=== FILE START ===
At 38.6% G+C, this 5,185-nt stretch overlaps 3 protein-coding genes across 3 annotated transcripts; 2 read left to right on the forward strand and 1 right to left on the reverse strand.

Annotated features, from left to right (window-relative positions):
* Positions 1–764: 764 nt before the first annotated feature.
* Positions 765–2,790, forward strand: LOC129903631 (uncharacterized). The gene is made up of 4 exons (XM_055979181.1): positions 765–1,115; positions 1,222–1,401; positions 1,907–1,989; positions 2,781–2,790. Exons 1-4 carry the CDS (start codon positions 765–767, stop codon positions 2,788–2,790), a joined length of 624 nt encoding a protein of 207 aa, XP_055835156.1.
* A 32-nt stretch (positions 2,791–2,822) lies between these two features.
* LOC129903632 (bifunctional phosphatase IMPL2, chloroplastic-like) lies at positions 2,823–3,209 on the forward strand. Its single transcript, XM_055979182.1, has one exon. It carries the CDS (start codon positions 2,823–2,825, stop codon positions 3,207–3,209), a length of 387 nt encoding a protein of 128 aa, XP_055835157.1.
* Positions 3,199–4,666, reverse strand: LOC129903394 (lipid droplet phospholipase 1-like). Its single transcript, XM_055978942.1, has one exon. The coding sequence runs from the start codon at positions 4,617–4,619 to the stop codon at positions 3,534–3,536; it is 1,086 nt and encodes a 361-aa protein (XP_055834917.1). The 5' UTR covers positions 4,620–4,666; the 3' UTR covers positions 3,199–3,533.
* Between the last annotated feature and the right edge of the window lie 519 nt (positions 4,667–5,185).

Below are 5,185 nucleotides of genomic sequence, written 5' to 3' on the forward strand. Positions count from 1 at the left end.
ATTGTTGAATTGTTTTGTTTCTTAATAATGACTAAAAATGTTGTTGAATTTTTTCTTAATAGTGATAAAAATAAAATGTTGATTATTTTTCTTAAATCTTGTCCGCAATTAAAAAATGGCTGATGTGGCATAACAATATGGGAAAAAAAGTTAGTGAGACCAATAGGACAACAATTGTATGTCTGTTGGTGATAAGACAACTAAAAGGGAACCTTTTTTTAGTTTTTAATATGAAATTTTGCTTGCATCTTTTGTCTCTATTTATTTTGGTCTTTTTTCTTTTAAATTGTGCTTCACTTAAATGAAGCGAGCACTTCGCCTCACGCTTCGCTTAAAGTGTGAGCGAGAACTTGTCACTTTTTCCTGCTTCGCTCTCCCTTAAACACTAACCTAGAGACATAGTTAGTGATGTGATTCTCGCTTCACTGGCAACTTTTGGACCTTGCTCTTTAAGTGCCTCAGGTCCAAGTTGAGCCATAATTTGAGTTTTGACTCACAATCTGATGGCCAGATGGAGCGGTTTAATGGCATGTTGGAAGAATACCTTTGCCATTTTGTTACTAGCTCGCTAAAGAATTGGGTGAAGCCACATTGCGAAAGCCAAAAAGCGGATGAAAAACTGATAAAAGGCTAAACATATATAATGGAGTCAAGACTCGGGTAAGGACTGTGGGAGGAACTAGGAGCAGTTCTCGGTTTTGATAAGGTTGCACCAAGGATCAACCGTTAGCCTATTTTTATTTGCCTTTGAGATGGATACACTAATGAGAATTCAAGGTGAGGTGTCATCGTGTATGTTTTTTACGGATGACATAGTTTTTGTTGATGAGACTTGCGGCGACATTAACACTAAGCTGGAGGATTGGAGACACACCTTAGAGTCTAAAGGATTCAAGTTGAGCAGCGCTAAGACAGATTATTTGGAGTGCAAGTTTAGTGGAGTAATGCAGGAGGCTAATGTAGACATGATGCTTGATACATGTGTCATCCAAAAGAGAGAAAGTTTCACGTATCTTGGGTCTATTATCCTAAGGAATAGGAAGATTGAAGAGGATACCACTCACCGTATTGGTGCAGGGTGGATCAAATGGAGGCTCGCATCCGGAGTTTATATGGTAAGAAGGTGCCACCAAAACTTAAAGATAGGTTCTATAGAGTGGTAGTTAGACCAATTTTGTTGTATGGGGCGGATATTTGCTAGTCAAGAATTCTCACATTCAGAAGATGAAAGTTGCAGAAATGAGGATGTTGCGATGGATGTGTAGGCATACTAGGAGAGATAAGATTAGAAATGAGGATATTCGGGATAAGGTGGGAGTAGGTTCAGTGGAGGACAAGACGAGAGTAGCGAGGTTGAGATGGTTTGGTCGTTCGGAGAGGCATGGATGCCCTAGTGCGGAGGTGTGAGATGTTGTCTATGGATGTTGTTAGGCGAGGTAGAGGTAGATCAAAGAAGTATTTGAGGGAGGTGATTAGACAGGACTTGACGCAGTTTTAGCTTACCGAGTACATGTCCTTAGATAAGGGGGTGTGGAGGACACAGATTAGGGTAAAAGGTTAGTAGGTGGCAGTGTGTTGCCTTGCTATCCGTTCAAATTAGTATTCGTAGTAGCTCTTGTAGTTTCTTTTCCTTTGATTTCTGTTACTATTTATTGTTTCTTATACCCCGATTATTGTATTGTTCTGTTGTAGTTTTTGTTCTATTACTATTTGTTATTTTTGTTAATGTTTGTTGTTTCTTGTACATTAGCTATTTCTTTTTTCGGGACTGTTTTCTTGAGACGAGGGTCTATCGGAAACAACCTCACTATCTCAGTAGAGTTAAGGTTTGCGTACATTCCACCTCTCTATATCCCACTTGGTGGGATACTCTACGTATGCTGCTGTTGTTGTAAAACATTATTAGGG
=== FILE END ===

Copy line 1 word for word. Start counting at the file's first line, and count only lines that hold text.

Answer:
At 38.6% G+C, this 5,185-nt stretch overlaps 3 protein-coding genes across 3 annotated transcripts; 2 read left to right on the forward strand and 1 right to left on the reverse strand.